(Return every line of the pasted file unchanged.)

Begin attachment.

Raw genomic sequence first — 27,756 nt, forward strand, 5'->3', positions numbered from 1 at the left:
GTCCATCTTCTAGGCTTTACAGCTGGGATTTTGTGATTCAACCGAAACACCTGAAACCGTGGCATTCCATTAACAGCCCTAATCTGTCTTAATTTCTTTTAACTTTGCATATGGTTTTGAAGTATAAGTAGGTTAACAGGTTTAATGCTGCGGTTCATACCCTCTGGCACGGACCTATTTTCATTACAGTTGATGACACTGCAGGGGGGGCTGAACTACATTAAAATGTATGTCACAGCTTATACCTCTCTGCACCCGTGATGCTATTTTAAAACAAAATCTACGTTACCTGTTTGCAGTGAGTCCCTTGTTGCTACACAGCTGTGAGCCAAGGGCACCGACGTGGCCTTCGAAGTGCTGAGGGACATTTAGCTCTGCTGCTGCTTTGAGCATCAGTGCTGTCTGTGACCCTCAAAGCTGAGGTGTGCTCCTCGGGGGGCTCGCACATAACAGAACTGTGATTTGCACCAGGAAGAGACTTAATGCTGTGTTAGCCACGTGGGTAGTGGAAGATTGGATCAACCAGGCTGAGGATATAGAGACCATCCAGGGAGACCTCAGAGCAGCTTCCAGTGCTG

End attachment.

Raw genomic sequence first — 27,756 nt, forward strand, 5'->3', positions numbered from 1 at the left:
GTCCATCTTCTAGGCTTTACAGCTGGGATTTTGTGATTCAACCGAAACACCTGAAACCGTGGCATTCCATTAACAGCCCTAATCTGTCTTAATTTCTTTTAACTTTGCATATGGTTTTGAAGTATAAGTAGGTTAACAGGTTTAATGCTGCGGTTCATACCCTCTGGCACGGACCTATTTTCATTACAGTTGATGACACTGCAGGGGGGGCTGAACTACATTAAAATGTATGTCACAGCTTATACCTCTCTGCACCCGTGATGCTATTTTAAAACAAAATCTACGTTACCTGTTTGCAGTGAGTCCCTTGTTGCTACACAGCTGTGAGCCAAGGGCACCGACGTGGCCTTCGAAGTGCTGAGGGACATTTAGCTCTGCTGCTGCTTTGAGCATCAGTGCTGTCTGTGACCCTCAAAGCTGAGGTGTGCTCCTCGGGGGGCTCGCACATAACAGAACTGTGATTTGCACCAGGAAGAGACTTAATGCTGTGTTAGCCACGTGGGTAGTGGAAGATTGGATCAACCAGGCTGAGGATATAGAGACCATCCAGGGAGACCTCAGAGCAGCTTCCAGTGCTG